Last week, it was unclear whether or not the Federal Reserve would step in to ease the pressure that is being placed on our economy due to a very weak job market. In fact, the Job Openings and Labor Turnover Survey (JOLTS) that was released earlier this week showed us that our job market is anywhere but near recovery. In fact, it seems to be declining. The same time earlier this week, the Federal Open Markets Committee met to discuss whether or not the Reserve would do anything to ease the strain. They decided to extend the Operation Twist program and Federal Reserve Chairman Ben Bernanke hints that the Reserve will likely take more action to ease the strain in the near future.
Yesterday, the Open Markets Committee decided to extend the Operation Twist program. The program was started in order to lower the long-term interest rates of bonds. What they did, and will continue to do with this extension, is sell short-term treasury bonds and buy long-term bonds. With this new extension they agreed to swap $267 billion in short-term bonds by the end of this year. While deciding to extend this program, the Reserve also touched on the lack of jobs growth and employment in our country.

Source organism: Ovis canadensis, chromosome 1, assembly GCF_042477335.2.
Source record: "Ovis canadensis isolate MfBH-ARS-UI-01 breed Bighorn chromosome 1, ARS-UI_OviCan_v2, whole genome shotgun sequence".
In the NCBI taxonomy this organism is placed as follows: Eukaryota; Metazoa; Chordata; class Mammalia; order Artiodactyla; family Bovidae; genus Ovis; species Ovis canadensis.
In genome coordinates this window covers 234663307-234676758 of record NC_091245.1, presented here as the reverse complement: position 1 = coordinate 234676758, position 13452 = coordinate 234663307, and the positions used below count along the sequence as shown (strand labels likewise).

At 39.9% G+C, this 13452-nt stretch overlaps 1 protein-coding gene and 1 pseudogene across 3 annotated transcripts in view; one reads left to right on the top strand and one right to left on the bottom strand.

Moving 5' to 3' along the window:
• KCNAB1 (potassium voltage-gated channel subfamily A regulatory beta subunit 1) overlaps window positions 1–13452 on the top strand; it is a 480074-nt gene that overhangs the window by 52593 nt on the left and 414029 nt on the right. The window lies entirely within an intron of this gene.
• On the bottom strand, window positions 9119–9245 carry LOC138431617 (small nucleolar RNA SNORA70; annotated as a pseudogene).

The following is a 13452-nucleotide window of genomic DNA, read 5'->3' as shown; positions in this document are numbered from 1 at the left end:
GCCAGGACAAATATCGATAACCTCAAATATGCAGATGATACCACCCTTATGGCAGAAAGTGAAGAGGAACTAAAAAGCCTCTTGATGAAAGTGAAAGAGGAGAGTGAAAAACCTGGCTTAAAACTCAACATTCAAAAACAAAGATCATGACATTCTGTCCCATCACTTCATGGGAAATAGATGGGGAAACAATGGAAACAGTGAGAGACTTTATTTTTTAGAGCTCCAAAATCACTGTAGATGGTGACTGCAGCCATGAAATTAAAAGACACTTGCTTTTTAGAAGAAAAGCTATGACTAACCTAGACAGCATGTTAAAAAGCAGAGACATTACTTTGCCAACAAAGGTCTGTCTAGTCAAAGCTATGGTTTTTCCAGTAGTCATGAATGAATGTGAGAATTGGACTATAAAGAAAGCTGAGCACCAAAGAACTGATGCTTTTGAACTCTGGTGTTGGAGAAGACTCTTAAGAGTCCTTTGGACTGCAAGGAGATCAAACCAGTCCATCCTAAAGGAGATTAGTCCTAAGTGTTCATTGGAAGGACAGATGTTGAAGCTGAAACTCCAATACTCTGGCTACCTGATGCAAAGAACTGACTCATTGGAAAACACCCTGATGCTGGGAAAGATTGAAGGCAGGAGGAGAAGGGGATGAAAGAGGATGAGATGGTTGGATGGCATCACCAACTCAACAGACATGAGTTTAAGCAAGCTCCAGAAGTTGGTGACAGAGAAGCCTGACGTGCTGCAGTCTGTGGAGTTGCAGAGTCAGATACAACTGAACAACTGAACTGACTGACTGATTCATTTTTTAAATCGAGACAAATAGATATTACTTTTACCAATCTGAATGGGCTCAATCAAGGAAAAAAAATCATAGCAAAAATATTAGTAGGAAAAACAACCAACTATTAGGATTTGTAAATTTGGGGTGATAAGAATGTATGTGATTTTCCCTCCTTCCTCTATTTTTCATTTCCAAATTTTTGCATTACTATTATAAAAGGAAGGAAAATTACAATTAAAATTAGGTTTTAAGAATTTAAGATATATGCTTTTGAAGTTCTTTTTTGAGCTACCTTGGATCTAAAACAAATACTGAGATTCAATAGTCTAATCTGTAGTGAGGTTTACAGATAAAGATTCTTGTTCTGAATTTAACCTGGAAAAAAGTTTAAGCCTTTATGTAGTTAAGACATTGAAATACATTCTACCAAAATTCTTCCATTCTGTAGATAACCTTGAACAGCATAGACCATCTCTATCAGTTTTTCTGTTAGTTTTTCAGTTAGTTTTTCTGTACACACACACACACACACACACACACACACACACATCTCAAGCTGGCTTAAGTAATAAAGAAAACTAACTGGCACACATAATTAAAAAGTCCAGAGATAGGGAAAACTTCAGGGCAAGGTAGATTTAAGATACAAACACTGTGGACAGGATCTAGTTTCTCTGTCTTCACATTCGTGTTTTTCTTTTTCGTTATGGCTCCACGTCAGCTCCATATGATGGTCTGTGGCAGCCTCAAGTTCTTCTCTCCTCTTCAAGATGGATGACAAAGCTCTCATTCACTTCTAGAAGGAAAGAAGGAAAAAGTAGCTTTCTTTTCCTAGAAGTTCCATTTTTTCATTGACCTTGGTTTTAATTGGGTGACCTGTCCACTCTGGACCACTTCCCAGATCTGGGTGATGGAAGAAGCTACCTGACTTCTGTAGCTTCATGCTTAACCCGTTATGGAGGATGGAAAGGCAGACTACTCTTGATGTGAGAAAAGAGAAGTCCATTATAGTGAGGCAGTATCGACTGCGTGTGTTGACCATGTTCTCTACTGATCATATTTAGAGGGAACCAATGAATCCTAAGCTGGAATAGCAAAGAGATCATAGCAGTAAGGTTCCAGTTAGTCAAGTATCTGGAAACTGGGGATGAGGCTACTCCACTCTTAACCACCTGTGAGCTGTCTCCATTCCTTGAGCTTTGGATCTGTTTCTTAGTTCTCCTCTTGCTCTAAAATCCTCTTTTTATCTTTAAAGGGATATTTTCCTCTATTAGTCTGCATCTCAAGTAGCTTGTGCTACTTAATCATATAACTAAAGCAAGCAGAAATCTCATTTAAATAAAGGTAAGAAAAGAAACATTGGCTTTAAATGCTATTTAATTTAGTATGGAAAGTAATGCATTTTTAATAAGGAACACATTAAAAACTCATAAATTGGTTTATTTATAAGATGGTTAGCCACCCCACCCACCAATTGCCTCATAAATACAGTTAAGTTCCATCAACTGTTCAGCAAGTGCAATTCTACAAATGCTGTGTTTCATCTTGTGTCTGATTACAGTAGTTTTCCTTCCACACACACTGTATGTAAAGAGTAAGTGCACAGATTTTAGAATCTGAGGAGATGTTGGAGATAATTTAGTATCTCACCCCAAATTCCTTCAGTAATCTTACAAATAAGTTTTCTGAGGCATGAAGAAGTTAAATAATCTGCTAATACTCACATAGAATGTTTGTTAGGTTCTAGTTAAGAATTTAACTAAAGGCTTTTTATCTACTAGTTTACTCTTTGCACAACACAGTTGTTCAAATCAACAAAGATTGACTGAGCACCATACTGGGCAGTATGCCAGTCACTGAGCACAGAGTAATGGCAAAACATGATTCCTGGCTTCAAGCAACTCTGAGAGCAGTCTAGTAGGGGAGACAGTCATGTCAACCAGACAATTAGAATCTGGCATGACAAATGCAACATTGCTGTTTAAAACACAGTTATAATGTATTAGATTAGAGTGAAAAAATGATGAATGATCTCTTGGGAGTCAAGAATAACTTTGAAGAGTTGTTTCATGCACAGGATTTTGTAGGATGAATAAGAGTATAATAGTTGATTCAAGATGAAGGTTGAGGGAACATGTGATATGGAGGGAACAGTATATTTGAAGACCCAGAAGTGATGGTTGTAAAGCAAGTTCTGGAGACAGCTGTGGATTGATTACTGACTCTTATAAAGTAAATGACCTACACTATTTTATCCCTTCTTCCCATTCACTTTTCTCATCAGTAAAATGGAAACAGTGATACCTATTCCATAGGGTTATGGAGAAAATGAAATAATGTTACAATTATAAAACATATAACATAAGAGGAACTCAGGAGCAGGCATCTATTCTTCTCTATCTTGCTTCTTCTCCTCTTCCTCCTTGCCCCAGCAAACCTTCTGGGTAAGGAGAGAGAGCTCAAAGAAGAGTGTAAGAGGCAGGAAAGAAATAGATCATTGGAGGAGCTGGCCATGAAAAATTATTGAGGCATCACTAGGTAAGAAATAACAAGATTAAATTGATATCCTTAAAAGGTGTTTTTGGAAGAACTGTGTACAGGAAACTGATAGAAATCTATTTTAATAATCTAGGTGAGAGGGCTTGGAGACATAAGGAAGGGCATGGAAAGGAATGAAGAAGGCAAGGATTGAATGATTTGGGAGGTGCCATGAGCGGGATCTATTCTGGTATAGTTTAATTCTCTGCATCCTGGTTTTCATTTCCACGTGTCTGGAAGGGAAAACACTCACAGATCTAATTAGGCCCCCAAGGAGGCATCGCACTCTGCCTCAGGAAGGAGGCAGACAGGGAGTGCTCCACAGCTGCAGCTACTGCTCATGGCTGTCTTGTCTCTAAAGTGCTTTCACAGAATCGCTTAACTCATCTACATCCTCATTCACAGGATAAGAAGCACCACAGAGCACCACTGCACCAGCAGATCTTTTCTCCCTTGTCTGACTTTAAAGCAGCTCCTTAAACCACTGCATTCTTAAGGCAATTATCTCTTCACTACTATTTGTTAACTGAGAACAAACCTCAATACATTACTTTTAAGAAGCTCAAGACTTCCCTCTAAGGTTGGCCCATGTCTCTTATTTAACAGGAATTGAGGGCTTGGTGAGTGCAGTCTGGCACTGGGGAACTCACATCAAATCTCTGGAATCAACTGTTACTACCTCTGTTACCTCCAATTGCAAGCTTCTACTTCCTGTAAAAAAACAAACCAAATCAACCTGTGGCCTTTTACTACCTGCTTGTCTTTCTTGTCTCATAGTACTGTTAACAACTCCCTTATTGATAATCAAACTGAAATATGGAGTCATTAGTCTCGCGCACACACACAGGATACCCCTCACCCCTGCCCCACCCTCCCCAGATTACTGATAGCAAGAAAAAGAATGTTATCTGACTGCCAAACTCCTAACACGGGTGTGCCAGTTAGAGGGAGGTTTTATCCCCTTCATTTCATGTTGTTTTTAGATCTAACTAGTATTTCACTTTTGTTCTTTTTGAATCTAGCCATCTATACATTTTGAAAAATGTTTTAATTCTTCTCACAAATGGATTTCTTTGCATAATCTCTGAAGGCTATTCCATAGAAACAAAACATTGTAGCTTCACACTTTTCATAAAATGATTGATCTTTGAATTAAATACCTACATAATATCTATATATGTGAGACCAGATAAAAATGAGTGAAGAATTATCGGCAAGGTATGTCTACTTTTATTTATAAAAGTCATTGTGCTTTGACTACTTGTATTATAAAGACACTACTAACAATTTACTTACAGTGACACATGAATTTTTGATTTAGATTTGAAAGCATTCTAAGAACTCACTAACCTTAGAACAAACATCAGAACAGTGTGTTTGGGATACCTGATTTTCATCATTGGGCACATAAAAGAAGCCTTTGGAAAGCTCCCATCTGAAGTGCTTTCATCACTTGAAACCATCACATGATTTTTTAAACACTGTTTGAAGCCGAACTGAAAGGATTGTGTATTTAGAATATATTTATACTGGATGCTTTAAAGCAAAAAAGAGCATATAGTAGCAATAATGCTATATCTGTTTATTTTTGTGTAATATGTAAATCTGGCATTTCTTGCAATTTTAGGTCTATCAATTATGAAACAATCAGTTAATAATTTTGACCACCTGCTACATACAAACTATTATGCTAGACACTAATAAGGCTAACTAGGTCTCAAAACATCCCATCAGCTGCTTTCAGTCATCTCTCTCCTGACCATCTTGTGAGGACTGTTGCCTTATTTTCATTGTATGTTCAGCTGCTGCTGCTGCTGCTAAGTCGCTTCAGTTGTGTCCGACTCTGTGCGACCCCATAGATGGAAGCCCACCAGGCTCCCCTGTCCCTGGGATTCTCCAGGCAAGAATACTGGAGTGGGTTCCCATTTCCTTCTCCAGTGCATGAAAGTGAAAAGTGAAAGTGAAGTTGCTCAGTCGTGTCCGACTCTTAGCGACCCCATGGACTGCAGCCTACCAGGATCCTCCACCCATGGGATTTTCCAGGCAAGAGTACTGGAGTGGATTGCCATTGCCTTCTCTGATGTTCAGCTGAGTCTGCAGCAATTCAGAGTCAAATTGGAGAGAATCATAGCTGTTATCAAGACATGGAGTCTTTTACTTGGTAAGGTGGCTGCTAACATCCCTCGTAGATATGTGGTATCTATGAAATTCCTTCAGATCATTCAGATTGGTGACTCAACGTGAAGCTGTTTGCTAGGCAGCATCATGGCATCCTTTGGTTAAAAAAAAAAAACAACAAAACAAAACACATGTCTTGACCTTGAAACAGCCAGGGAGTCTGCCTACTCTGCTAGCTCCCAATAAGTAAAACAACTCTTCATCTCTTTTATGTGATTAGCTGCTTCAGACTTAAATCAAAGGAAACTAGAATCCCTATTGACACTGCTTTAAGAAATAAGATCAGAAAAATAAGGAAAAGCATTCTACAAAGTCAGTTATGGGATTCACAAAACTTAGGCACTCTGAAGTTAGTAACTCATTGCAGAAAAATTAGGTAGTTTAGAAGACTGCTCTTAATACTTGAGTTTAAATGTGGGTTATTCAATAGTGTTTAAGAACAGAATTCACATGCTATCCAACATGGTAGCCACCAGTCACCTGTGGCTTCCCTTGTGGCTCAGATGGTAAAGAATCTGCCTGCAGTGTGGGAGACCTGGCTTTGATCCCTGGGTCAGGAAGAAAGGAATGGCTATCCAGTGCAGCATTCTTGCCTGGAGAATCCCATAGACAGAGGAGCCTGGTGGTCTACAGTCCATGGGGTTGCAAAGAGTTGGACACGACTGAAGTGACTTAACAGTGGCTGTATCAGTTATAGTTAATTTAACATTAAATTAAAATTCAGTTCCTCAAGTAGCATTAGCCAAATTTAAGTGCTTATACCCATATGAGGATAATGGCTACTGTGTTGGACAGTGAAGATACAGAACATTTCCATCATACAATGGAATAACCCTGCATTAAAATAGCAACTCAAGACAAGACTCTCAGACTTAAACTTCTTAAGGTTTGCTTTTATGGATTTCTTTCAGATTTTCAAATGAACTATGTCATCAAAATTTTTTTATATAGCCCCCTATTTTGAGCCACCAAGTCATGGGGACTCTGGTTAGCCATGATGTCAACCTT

Currently, about 12.7 million Americans are out of a job. If the economy fails to pick up and jobs are not created for the unemployed, Bernanke stated that the Federal Reserve will probably add to the effort it has already made in helping pick up this economy and market. He stated that more action is going to be needed if we cannot “sustain improvement in the labor market.” By the look of things, it doesn’t seem like the market will pick up anytime soon.
A former Fed economist, Dean Maki, was quoted in Business Week saying, “If job growth doesn’t pick up from the recent soft readings in the next few months, then the Fed would likely do more and do a full scale asset-purchase program.” It seems as though that was what Bernanke was hinting at when he spoke to the public on Wednesday. As Spark News stated on Tuesday, we will just have to wait and see what actions the Federal Reserve chooses to take in the near future as well as what actions our leaders choose to take.
SOURCE: Business Week
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